Thursday, March 21, 2013

Atmospheric British Mysteries

The Strange Fate of Kitty Easton
By Elizabeth Speller

Meet detective Laurence Bartram. Only he's not really a detective. He's more of an expert on English churches. Bartram accepts an invitation to an estate house called Easton Deadall, which is an ominous name if ever there was one, to help an architect friend with his knowledge of church history. Bartram arrives to discover the Easton family inhabiting a crumbling estate which they aim to renovate along with the cottages of the nearby village. But even with the Eastons looking to the future, it's not long before he learns that more than a decade ago five-year-old Kitty Easton disappeared without a trace. Her absence is still felt. Despite the thorough searching that went on at the time, everyone is keenly aware that with the new renovations that they could stumble upon a small set of bones at any moment. Would this be a blessing or a curse? Some members of the family prefer to think that Kitty's still alive somewhere and confirmation of her death would put an end to that fantasy.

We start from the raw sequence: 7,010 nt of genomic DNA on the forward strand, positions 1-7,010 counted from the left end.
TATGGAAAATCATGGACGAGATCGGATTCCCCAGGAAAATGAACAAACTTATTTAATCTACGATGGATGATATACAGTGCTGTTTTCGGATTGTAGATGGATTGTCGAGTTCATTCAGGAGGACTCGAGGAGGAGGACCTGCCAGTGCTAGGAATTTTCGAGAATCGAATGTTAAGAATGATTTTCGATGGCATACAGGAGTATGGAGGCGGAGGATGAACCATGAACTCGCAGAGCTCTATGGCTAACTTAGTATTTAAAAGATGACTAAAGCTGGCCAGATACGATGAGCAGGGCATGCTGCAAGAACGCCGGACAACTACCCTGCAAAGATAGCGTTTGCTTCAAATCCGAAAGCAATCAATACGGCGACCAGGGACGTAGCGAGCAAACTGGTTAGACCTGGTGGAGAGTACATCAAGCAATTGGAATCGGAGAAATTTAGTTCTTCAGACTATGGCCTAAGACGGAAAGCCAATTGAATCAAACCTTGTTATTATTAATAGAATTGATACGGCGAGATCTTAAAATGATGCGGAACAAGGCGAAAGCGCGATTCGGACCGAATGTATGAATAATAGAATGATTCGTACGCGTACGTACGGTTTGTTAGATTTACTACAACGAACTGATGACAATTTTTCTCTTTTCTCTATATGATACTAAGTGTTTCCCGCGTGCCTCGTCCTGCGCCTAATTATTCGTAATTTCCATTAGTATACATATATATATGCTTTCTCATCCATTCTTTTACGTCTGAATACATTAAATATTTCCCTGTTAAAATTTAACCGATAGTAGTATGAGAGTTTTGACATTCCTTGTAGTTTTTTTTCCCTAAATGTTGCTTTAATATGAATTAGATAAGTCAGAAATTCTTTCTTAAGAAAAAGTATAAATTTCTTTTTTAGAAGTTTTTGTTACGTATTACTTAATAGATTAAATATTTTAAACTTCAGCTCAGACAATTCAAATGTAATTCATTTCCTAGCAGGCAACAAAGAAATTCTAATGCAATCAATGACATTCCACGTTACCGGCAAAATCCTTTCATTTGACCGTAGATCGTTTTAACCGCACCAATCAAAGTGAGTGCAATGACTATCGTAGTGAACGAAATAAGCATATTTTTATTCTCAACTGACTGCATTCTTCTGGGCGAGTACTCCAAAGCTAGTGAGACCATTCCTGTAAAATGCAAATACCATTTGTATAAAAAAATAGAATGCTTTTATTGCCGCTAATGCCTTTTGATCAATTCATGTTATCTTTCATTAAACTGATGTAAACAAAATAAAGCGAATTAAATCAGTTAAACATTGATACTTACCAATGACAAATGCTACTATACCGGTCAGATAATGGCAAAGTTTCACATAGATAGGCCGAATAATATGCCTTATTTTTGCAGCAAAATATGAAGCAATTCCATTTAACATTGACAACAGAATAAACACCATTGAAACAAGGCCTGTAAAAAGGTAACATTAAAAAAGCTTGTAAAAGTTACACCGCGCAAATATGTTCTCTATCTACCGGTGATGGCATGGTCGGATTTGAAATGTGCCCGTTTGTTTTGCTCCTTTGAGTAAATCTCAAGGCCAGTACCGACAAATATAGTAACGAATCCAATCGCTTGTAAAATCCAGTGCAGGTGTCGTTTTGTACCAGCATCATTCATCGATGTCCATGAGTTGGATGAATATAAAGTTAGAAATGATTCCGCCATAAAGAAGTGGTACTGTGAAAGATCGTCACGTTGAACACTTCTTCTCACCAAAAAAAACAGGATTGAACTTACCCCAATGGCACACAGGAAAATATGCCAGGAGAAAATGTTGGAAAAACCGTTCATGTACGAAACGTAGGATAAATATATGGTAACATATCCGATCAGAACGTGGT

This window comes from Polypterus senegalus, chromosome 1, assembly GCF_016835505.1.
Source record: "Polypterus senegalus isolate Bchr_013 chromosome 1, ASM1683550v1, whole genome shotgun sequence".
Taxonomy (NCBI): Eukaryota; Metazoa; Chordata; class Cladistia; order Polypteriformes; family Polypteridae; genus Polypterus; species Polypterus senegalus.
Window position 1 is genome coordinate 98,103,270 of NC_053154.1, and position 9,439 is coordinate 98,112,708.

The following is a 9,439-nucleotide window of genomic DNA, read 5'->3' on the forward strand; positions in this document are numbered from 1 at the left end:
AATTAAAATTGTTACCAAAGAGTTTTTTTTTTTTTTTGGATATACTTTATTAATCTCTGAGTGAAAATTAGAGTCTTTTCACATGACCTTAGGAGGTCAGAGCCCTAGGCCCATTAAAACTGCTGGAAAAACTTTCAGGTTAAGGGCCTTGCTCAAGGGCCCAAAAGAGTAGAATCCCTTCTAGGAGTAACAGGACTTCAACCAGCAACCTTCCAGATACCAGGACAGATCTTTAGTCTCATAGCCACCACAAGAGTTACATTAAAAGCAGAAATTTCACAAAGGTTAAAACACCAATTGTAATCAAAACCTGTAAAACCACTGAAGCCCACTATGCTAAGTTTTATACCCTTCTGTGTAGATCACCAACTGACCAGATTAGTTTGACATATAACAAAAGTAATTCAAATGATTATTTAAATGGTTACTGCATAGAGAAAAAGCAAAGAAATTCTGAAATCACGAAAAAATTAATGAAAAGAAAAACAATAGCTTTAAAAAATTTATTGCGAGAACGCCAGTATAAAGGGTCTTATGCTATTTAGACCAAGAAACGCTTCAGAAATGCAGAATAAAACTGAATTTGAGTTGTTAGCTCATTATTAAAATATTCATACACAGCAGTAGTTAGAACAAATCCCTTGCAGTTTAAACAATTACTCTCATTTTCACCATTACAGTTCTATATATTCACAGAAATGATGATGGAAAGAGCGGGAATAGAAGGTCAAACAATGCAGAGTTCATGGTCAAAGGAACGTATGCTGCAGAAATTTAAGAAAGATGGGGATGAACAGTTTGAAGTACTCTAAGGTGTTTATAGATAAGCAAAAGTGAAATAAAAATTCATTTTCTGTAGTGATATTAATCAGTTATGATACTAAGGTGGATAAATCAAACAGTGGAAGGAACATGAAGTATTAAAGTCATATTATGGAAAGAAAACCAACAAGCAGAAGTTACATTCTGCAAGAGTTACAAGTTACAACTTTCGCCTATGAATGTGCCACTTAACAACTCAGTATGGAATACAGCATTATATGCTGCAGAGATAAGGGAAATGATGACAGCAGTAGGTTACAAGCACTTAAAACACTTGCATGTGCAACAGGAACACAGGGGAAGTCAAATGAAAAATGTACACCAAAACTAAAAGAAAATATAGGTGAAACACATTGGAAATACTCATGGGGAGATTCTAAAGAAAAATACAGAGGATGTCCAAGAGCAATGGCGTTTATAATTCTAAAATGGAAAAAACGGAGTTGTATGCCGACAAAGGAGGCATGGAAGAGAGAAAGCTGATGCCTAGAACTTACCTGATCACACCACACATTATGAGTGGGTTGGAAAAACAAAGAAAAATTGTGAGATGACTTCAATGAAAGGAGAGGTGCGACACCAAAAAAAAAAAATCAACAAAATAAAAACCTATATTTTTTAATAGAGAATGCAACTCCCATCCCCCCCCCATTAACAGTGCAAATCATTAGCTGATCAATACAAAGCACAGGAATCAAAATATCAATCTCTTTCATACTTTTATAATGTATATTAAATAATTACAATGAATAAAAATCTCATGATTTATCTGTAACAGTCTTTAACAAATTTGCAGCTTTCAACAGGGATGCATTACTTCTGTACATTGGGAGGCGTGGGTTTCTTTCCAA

A large part of Bartram's character derives from the fact that he is a veteran of the first World War. The traumas affecting those who fought, and the consequences for the national psyche, factor heavily in both of the Bartram stories to date. But while that philosophical inquiry informs the characters, there is a mystery at the heart of the book. More than one, really.

The best part of this story is the atmosphere the author creates. As characters explore the grounds, which include an ancient church with curious carvings, a black-watered pond, and a hedge maze the family is in the process of building, you feel like you are exploring with them. The estate is as much of a character as anyone else in the book, and that's not a bad thing.

To learn more about Laurence Bartram you might want to start with the first book featuring him, The Return of Captain John Emmet. But that book gives much more focus to his experiences during the war, forcing the mystery to take a back seat.

To request the books mentioned in this post click the titles or covers above.

Review by Danny Hanbery

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